1. Worrying about lost tax revenue from LTC insurance tax incentives, versus paying for the baby boomers with Medicaid dollars. (HIAA shows that for every dollar of lost tax revenue from tax incentives, savings to Medicaid will be $1.06, but this is predicated on 100 percent of LTC insurance being tax deductible, not the HIPAA table as represented by current bills.)

  2. A similar mistake is to allow only the HIPAA table to count for Section 125 and FSA dollars, which will wreak havoc on the administrative side.

There are also hurts from insurance companies who aren’t fully behind LTCI:

  1. Lack of comprehensive agent training — the norm is two to four hours of product training. Companies spend months on intricate details in marketing literature when, without a sales track and a solid education, the words that come out of an agent’s mouth can be much more detrimental.

  2. Not putting equal advertising dollars behind long-term care insurance as other products — We need a “Got LTCI?” campaign.

  3. Defining LTCI as appropriate for a narrow band of clients (i.e., assets from $50,000 to $1 million). The true economic impact of long-term care has to be measured in future costs and lost investment opportunity, and perhaps capital gains taxes. A couple in their mid-fifties will sustain an impact on their estate of almost $2 million if just one of them needs LTC for five years in their mid-seventies.

  4. Positioning LTCI primarily for seniors, which means ignoring the huge marketing opportunity of executive carve-out and voluntary plans

  5. Not treating LTCI as a core product, thereby not treating it equally for trips and bonuses. Why are we surprised when agents don’t give it equal emphasis?

  6. Providing inadequate agent training, such as not enough ammunition to sell inflation benefits. (For example, a couple in their mid-fifties having a five-year claim in their mid-seventies could sustain out-of-pocket costs of $50,000 with a 5 percent compound inflation, versus $250,000 with 5 percent simple and $500,000 with no inflation. Examples like this easily sell the additional $950 premium for compound.)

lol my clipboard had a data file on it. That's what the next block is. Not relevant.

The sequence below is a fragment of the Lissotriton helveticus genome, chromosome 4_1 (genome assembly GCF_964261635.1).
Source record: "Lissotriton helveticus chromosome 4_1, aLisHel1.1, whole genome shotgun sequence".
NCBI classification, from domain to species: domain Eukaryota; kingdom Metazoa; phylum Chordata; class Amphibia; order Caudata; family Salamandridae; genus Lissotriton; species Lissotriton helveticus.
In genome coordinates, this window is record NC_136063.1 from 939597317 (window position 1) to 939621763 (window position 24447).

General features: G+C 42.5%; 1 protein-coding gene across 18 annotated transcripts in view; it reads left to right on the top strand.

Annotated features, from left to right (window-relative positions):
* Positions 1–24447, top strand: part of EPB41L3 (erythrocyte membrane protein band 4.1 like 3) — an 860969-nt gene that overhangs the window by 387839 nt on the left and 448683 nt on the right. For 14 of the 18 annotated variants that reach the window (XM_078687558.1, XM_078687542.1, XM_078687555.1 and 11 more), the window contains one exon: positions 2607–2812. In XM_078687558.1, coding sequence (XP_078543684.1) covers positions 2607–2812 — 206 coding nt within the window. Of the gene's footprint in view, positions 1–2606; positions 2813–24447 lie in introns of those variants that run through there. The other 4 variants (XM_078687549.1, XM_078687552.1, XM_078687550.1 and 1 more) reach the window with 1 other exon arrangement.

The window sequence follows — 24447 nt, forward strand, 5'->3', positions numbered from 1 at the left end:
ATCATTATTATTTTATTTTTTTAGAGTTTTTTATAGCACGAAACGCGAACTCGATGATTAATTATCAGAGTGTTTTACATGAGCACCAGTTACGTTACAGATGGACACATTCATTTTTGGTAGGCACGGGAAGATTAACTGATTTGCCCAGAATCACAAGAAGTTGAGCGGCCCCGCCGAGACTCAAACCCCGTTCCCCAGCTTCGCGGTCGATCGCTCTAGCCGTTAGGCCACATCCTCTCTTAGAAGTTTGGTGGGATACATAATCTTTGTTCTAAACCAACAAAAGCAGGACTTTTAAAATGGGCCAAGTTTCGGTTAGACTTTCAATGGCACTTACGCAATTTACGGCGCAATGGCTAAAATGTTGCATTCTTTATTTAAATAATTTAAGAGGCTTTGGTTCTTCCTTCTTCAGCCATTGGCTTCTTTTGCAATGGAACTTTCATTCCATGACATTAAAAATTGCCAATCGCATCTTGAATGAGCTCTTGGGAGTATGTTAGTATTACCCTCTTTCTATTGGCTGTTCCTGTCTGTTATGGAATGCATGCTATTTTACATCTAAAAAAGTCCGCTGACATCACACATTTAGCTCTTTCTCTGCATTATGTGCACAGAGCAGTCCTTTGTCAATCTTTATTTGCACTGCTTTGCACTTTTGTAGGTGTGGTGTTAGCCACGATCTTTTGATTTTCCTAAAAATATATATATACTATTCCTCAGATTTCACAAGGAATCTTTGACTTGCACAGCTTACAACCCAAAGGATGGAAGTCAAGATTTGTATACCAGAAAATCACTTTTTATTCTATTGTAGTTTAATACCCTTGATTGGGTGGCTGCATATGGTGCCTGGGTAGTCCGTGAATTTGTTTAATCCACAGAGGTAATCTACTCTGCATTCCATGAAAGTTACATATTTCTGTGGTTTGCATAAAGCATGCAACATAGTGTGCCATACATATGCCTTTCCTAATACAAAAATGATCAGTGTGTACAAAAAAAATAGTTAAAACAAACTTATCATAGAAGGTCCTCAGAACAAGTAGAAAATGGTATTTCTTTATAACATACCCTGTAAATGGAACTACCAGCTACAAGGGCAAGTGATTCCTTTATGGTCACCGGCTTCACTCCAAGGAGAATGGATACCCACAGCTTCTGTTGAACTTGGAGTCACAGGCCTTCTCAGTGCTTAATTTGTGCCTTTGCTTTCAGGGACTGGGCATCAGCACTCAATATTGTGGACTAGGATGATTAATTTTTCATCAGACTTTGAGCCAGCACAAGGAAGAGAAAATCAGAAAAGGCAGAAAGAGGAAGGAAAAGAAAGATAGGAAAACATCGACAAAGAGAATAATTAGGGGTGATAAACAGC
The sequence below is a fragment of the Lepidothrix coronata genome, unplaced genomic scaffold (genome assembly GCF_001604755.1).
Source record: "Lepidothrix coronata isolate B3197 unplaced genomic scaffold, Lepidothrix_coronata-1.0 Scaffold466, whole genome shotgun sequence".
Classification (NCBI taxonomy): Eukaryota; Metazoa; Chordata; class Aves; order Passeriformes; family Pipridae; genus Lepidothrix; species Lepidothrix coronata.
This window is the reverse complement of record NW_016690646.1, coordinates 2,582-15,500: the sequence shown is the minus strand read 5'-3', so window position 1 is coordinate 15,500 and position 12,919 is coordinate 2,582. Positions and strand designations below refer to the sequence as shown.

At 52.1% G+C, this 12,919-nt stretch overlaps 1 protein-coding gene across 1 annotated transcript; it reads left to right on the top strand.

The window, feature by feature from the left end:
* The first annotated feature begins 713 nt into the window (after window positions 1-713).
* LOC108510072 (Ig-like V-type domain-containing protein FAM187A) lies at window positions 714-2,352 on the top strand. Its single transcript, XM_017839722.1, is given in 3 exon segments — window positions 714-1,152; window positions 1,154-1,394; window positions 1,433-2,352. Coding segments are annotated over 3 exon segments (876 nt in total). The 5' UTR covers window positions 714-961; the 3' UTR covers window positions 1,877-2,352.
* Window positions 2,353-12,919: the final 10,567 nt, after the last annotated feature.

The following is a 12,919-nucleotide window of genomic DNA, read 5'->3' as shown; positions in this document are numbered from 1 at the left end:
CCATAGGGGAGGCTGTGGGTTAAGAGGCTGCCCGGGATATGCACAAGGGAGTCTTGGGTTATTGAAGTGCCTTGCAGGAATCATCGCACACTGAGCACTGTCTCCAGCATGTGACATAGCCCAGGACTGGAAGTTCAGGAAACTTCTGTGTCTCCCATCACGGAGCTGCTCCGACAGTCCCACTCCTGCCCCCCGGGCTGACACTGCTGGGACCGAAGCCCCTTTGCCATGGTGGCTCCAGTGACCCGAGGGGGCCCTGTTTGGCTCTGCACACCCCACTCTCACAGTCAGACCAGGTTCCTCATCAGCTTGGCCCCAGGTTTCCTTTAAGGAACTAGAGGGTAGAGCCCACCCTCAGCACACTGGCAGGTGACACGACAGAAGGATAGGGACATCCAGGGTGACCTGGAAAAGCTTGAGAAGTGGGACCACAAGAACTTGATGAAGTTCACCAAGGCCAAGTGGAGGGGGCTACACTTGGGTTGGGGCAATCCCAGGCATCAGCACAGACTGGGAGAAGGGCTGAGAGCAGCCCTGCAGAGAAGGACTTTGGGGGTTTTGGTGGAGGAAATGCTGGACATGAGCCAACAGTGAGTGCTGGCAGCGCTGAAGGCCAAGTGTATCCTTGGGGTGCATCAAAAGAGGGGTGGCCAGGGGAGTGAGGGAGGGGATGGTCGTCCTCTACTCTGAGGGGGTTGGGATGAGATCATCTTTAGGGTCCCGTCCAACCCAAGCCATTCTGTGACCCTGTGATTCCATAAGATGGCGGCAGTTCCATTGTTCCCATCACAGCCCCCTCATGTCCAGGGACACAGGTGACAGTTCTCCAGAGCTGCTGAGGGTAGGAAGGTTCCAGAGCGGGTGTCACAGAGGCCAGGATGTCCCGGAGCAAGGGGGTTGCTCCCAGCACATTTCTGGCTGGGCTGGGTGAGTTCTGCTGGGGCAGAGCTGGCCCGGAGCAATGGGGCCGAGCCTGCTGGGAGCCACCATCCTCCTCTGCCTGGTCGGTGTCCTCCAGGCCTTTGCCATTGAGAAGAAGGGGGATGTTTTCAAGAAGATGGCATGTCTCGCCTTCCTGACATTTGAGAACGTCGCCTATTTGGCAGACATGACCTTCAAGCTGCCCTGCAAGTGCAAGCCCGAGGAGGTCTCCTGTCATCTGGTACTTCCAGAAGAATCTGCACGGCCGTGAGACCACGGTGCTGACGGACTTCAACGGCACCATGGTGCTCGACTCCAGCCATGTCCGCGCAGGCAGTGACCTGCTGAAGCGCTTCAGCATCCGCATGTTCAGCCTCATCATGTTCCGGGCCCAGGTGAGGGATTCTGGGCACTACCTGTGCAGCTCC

7. Not teaching agents how to network with LTC providers and other professionals to raise awareness in the community of the need to plan for LTC

  8. Developing products with a variable base and no minimum guarantees, which means there could be no money when a long-term care need arises

  9. Financial planners — some nationally-known — promote LTC insurance as nursing home insurance only for middle-asset and middle-income seniors, with advice to wait until age 50 or older to apply and only then if there is a family history of long-term care!

  10. Providers lobby for more money from Medicare and Medicaid rather than raise consumer awareness about LTCI.

  11. The legal profession continues to promote Medicaid planning as the answer, although there are a growing number of attorneys who fight against this terrible advice.

America is known for pulling together in times of crisis. I was thrilled to see a phrase I’ve long used — that long-term care is “the real health care crisis in America” — in a recent communiqué from the Association of Health Insurance Advisors. Maybe there’s hope after all.

Click more information about Phyllis Shelton’s new book and a training schedule, or call 800-844-4893.

Reprinted from U.S. Marketplace, June 2001, by permission from LIMRA International.

© 2001 Shelton Marketing Services, Inc.